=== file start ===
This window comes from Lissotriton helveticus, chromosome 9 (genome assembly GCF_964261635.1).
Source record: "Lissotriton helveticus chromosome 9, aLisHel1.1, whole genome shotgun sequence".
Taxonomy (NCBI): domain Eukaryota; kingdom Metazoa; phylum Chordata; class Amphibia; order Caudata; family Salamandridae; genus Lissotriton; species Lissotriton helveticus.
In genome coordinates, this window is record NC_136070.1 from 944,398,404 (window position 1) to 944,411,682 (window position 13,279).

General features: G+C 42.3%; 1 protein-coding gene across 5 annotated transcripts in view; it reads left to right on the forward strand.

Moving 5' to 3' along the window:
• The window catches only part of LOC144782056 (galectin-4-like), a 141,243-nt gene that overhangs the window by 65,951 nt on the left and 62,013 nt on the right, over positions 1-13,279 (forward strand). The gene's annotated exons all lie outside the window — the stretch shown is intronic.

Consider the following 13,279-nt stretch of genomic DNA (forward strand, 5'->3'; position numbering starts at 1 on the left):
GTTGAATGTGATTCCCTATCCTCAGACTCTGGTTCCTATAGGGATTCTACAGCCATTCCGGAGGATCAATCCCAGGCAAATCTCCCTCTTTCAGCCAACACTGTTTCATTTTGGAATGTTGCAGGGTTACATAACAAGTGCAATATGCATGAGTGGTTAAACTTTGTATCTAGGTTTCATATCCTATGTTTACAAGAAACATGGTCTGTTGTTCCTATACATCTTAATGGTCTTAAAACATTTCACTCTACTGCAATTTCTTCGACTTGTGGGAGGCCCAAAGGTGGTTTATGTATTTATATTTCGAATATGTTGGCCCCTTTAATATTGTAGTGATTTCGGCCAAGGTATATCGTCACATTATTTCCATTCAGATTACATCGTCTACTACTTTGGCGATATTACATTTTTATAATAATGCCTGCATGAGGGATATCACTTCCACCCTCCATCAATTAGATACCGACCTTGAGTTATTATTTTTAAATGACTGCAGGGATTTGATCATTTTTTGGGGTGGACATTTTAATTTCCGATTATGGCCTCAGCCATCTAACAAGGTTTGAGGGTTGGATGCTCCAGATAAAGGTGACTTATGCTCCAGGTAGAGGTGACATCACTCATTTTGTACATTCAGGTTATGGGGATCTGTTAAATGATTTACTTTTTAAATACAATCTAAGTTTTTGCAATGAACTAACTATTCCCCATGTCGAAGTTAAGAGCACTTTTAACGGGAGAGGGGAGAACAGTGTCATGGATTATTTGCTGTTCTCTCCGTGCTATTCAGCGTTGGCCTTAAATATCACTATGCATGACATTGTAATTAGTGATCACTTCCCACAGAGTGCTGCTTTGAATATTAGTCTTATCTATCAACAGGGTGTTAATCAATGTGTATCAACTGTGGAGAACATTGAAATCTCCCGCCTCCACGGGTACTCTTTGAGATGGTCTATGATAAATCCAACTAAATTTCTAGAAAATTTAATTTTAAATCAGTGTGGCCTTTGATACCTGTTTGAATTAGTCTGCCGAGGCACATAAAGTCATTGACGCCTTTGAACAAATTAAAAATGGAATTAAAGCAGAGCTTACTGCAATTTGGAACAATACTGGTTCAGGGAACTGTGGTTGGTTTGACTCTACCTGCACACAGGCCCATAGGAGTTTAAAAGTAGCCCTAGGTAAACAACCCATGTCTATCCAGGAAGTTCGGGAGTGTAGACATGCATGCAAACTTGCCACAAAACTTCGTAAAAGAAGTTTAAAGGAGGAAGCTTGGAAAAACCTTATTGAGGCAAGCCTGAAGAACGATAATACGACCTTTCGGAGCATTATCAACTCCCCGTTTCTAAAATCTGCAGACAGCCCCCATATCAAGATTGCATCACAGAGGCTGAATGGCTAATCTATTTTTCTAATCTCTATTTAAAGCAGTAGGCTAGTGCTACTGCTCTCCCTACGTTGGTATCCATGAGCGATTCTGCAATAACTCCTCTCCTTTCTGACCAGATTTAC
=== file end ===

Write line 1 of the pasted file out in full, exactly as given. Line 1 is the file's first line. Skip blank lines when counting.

This window comes from Lissotriton helveticus, chromosome 9 (genome assembly GCF_964261635.1).